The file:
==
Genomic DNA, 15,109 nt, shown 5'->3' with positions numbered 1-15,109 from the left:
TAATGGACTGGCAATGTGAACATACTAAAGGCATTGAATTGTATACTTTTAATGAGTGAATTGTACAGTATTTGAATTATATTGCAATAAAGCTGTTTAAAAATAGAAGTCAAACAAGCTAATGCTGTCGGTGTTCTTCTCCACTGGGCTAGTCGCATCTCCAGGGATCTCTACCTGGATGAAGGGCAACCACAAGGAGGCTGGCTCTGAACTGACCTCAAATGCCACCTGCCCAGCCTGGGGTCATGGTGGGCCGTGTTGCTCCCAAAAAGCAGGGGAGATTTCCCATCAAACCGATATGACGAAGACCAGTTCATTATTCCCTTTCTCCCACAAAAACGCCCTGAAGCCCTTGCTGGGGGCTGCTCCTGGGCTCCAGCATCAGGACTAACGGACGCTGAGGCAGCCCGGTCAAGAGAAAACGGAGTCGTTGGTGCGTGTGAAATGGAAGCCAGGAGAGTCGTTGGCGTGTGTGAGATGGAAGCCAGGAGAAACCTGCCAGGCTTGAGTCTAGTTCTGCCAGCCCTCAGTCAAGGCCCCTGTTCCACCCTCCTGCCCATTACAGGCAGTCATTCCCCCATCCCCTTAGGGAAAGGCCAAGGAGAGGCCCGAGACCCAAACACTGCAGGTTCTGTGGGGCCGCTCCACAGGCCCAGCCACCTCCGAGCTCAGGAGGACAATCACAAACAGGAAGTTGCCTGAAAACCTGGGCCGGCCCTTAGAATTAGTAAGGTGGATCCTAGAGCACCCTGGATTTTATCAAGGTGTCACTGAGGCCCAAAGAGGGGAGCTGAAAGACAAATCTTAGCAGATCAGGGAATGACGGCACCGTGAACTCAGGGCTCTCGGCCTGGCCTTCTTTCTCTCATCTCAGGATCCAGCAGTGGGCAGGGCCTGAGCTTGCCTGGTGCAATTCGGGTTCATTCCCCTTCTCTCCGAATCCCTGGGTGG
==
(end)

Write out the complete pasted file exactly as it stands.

Genomic DNA, 15,109 nt, shown 5'->3' with positions numbered 1-15,109 from the left:
TAATGGACTGGCAATGTGAACATACTAAAGGCATTGAATTGTATACTTTTAATGAGTGAATTGTACAGTATTTGAATTATATTGCAATAAAGCTGTTTAAAAATAGAAGTCAAACAAGCTAATGCTGTCGGTGTTCTTCTCCACTGGGCTAGTCGCATCTCCAGGGATCTCTACCTGGATGAAGGGCAACCACAAGGAGGCTGGCTCTGAACTGACCTCAAATGCCACCTGCCCAGCCTGGGGTCATGGTGGGCCGTGTTGCTCCCAAAAAGCAGGGGAGATTTCCCATCAAACCGATATGACGAAGACCAGTTCATTATTCCCTTTCTCCCACAAAAACGCCCTGAAGCCCTTGCTGGGGGCTGCTCCTGGGCTCCAGCATCAGGACTAACGGACGCTGAGGCAGCCCGGTCAAGAGAAAACGGAGTCGTTGGTGCGTGTGAAATGGAAGCCAGGAGAGTCGTTGGCGTGTGTGAGATGGAAGCCAGGAGAAACCTGCCAGGCTTGAGTCTAGTTCTGCCAGCCCTCAGTCAAGGCCCCTGTTCCACCCTCCTGCCCATTACAGGCAGTCATTCCCCCATCCCCTTAGGGAAAGGCCAAGGAGAGGCCCGAGACCCAAACACTGCAGGTTCTGTGGGGCCGCTCCACAGGCCCAGCCACCTCCGAGCTCAGGAGGACAATCACAAACAGGAAGTTGCCTGAAAACCTGGGCCGGCCCTTAGAATTAGTAAGGTGGATCCTAGAGCACCCTGGATTTTATCAAGGTGTCACTGAGGCCCAAAGAGGGGAGCTGAAAGACAAATCTTAGCAGATCAGGGAATGACGGCACCGTGAACTCAGGGCTCTCGGCCTGGCCTTCTTTCTCTCATCTCAGGATCCAGCAGTGGGCAGGGCCTGAGCTTGCCTGGTGCAATTCGGGTTCATTCCCCTTCTCTCCGAATCCCTGGGTGG